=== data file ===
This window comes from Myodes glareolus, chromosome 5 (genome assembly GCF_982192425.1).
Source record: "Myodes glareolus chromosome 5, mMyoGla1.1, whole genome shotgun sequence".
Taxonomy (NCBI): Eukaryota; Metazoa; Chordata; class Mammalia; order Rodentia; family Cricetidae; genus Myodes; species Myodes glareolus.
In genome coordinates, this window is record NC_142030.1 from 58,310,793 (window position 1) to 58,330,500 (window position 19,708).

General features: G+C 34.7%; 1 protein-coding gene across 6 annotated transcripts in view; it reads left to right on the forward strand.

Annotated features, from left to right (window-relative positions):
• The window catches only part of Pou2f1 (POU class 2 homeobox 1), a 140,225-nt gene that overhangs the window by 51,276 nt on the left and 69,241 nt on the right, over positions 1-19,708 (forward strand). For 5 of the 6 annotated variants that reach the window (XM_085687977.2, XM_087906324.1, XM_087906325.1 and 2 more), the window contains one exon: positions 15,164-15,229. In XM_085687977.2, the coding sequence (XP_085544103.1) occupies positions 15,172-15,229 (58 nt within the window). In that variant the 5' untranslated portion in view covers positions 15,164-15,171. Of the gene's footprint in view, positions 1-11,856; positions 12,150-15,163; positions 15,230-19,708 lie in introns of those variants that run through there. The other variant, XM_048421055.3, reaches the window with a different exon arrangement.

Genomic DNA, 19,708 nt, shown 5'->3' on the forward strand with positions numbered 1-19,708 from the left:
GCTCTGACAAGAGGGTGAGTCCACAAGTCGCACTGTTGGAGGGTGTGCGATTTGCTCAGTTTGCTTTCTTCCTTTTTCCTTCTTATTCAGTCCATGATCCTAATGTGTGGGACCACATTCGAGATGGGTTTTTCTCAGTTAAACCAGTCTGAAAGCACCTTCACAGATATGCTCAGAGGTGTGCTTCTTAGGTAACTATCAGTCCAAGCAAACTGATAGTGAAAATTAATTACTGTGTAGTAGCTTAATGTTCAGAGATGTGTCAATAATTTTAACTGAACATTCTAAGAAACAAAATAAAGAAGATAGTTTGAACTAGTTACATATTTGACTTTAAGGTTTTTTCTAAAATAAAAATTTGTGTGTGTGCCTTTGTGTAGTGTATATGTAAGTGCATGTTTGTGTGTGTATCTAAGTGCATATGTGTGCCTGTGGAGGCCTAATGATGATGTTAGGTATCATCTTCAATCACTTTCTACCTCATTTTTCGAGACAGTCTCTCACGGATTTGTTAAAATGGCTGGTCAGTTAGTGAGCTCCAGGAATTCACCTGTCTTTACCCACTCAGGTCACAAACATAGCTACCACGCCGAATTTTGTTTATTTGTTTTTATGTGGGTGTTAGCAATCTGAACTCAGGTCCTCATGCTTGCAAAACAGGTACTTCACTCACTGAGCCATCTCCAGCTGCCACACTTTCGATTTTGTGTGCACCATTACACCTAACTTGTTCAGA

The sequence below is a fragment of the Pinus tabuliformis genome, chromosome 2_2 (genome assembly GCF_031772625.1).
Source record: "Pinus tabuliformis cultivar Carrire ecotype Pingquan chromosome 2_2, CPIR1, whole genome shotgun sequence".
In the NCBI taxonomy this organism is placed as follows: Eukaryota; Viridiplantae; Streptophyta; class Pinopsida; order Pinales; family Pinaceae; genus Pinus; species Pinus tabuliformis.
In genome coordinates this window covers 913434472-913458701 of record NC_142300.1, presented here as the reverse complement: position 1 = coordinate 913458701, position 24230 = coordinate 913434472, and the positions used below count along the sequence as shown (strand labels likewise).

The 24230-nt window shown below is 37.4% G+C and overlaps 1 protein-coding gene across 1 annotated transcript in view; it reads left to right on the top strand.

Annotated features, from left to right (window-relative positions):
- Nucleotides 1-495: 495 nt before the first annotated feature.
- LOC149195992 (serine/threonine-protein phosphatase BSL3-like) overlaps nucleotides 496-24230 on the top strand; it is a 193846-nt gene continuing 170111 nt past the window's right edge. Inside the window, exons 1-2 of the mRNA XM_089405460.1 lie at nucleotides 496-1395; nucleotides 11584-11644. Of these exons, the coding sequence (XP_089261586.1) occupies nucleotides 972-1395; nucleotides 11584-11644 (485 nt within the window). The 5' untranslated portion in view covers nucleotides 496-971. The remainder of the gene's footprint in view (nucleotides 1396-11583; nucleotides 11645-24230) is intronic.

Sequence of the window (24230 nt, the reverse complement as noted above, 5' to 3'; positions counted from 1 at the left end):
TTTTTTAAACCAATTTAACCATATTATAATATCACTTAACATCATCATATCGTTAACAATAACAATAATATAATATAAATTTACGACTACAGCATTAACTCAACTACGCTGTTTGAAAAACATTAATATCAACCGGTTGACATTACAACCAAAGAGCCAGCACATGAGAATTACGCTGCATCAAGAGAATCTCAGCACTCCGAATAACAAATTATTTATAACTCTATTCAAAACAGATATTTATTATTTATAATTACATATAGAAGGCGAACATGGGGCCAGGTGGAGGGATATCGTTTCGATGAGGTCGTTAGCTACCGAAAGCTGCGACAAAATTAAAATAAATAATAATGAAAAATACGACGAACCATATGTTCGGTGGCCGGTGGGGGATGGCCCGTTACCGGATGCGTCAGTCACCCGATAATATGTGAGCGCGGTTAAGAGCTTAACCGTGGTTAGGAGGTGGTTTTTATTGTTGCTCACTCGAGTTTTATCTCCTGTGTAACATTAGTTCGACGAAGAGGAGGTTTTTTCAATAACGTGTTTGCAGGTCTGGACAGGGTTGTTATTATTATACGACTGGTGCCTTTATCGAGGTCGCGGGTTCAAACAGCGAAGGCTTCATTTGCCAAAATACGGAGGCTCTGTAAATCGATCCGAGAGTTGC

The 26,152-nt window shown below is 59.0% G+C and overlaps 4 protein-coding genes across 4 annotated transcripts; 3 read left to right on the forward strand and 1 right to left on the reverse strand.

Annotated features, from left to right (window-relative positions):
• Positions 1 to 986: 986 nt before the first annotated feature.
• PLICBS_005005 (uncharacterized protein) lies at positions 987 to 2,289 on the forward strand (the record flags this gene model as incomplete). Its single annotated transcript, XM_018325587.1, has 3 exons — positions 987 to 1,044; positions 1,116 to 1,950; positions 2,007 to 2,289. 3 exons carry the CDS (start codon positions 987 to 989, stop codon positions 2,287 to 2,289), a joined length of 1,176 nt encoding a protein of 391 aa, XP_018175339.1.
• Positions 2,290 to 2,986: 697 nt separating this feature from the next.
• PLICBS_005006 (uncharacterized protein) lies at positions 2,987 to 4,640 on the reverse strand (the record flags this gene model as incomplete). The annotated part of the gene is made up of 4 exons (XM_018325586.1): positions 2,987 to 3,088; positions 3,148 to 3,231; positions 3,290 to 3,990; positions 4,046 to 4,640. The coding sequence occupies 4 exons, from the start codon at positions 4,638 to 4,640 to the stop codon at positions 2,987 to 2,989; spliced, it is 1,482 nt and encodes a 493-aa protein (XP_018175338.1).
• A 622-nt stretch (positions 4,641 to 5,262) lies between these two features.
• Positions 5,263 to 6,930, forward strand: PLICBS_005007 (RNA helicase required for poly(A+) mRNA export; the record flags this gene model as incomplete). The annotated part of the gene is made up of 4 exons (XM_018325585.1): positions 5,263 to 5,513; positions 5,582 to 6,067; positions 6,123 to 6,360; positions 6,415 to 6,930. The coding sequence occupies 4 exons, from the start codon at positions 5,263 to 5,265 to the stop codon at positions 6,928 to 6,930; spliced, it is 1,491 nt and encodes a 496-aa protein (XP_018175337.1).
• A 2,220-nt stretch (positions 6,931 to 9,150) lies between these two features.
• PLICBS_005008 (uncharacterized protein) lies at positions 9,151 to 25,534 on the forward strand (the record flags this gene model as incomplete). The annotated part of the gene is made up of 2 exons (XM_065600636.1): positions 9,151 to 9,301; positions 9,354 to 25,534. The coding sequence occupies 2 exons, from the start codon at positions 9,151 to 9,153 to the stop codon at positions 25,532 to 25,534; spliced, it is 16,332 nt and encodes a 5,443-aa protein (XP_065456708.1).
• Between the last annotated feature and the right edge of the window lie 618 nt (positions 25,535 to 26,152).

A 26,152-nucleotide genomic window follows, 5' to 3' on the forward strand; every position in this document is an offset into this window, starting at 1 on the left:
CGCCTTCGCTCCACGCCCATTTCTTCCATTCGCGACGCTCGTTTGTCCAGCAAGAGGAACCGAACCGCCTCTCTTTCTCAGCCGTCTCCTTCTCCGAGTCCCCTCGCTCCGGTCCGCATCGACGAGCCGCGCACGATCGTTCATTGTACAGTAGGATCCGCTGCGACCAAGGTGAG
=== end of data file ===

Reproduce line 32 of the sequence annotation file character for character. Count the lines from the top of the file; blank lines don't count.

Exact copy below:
CGCCTTCGCTCCACGCCCATTTCTTCCATTCGCGACGCTCGTTTGTCCAGCAAGAGGAACCGAACCGCCTCTCTTTCTCAGCCGTCTCCTTCTCCGAGTCCCCTCGCTCCGGTCCGCATCGACGAGCCGCGCACGATCGTTCATTGTACAGTAGGATCCGCTGCGACCAAGGTGAG